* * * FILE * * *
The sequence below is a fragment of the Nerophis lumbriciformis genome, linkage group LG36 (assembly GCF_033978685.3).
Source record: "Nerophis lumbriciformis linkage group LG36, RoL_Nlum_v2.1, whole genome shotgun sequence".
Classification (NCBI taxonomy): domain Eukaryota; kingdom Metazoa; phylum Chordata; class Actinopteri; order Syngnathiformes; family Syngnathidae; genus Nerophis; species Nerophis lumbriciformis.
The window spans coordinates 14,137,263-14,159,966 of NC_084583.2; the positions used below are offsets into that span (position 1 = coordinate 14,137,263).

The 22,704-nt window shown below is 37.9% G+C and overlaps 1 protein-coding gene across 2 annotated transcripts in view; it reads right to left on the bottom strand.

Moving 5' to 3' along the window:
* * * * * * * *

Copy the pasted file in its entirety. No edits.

The sequence below is a fragment of the Nerophis lumbriciformis genome, linkage group LG36 (assembly GCF_033978685.3).
Source record: "Nerophis lumbriciformis linkage group LG36, RoL_Nlum_v2.1, whole genome shotgun sequence".
Classification (NCBI taxonomy): domain Eukaryota; kingdom Metazoa; phylum Chordata; class Actinopteri; order Syngnathiformes; family Syngnathidae; genus Nerophis; species Nerophis lumbriciformis.
The window spans coordinates 14,137,263-14,159,966 of NC_084583.2; the positions used below are offsets into that span (position 1 = coordinate 14,137,263).

The 22,704-nt window shown below is 37.9% G+C and overlaps 1 protein-coding gene across 2 annotated transcripts in view; it reads right to left on the bottom strand.

Moving 5' to 3' along the window: